Incidence of Lupus-Nephritis-Related ESRD Highest in Blacks
SAN FRANCISCO—The incidence of end-stage renal disease (ESRD) due to lupus nephritis (LN) rose significantly in the United States from 1995 to 2004, according to new study data presented here at the American College of Rheumatology annual meeting. The incidence was significantly higher among African Americans and women.
In addition, the study demonstrates that the incidence of LN-related ESRD is higher in African Americans than Caucasians, a finding that could be related to decreased access to care and diminished efficacy of treatments among African Americans.
Researchers at Brigham and Women's Hospital in Boston used information from the U.S. Renal Data System (USRDS) and 2000 U.S. Census data to study kidney failure among patients with lupus. The USRDS includes data on approximately 94% of all U.S. patients with ESRD.
A total of 10,035 cases of LN-associated ESRD occurred during the study period. The number of new cases per year rose 30% in the entire population, with the highest number of cases occurring in those aged 20-39 years. Most cases (82%) occurred among women.
The number of new cases per year increased 32% among women and 37% among African Americans, higher than in any other racial or ethnic group. Among Caucasians, the incidence rate rose 18%. ESRD due to lupus occurred most frequently among African American women, in whom the disease afflicted 36 of one million individuals per year. By comparison, lupus occurred in 3.5 of one million Caucasian women per year,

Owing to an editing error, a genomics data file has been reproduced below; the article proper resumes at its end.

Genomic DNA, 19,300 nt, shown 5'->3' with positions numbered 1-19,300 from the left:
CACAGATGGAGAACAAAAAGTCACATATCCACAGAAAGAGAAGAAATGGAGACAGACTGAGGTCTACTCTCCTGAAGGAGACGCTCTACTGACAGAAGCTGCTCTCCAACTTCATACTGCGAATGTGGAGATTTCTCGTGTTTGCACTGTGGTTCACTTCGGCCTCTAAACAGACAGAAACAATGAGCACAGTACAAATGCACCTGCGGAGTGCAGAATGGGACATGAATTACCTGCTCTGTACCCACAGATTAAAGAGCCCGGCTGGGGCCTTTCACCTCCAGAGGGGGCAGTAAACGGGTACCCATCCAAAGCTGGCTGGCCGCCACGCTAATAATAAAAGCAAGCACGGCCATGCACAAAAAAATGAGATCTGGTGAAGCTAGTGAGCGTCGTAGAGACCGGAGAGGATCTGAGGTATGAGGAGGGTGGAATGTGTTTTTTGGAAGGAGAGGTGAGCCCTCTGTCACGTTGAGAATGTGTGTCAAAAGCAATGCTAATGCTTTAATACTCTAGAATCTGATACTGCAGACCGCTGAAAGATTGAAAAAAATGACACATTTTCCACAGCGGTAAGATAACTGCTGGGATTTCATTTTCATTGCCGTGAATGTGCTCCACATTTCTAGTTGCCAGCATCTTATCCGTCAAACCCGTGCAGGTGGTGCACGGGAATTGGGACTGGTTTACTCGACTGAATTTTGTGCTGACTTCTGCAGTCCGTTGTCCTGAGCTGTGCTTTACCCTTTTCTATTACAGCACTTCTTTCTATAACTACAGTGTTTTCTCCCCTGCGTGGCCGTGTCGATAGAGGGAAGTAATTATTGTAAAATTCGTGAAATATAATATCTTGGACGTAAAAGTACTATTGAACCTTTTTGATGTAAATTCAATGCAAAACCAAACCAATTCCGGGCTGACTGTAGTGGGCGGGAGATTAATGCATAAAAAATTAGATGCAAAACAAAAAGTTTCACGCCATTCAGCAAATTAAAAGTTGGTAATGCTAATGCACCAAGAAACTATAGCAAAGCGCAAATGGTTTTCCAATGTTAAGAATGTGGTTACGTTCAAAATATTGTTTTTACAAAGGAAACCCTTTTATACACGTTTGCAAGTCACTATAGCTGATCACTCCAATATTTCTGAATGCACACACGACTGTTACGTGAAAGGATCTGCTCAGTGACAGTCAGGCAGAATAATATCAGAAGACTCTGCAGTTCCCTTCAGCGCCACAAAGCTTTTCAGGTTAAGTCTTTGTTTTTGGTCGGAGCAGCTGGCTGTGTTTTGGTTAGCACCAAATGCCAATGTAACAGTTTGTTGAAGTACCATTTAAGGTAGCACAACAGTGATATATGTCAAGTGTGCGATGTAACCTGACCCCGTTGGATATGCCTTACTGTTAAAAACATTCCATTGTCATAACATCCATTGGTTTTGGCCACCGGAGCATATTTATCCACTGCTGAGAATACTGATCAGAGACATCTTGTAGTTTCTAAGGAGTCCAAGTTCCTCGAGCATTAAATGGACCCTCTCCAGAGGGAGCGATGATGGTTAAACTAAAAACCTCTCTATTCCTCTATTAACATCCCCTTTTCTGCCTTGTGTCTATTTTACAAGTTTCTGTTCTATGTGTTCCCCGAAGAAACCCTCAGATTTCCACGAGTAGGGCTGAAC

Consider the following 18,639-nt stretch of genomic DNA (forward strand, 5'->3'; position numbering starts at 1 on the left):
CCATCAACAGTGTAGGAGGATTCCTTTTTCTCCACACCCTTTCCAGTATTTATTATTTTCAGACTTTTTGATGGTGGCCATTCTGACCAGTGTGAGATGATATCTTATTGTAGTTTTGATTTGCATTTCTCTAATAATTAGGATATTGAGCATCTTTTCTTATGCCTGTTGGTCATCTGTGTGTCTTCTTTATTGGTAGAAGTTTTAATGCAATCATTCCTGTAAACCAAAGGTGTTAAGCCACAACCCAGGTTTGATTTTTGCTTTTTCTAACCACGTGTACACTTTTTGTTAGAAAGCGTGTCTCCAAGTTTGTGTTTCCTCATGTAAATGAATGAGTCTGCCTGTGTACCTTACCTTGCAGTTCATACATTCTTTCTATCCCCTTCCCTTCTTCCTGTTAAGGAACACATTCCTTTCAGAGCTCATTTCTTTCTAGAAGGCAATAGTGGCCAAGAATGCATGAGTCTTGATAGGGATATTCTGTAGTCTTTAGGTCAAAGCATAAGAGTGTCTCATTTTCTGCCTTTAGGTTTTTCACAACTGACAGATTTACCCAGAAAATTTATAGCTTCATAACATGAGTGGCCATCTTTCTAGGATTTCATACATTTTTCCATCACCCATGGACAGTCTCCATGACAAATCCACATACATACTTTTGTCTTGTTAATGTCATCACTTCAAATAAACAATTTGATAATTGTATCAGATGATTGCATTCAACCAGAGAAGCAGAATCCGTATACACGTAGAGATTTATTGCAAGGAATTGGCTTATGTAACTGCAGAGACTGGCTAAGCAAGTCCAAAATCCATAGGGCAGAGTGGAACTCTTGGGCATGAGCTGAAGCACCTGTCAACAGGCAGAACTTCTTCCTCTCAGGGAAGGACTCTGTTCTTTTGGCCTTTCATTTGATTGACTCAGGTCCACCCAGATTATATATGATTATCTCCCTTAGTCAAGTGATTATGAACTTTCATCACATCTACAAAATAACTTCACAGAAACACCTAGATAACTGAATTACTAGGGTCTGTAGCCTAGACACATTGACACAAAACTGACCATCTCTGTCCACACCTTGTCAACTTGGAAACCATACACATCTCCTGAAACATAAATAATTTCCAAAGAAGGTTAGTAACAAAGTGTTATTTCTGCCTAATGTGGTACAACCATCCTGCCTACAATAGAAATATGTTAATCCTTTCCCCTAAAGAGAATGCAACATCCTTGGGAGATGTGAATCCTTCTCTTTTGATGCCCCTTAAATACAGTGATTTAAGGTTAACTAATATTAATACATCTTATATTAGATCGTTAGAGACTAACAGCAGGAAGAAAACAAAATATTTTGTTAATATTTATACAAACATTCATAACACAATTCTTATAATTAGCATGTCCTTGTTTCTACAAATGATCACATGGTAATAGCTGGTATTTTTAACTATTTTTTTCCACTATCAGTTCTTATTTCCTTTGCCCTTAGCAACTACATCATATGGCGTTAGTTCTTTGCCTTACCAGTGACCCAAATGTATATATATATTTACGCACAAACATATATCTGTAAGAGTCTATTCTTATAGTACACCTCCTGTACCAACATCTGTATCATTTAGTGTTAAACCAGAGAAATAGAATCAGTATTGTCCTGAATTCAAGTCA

“Our findings suggest that minority racial and ethnic groups in the United States may not be receiving adequate health care for lupus and lupus nephritis, and/or they are not responding to treatment in the same way as Caucasians,” said lead investigator Karen Costenbader, MD, MPH, assistant professor of medicine at Harvard Medical School and a rheumatologist at Brigham and Women's Hospital.
Dr. Costenbader, who presented the study findings, said compliance with therapeutic regimens may be an issue.
“We now know that there are huge disparities in incidence and we need to figure out why,” Dr. Costenbader told Renal & Urology News.
“We don't know if [the disparities are] related to the underlying genetics of the disease, but probably the genetics are not changing over 10 years. So is [the problem] access to care? Is it adherence with medications or response to therapy? Is it environmental exposures? We just don't know. This is an area that needs a lot more research.”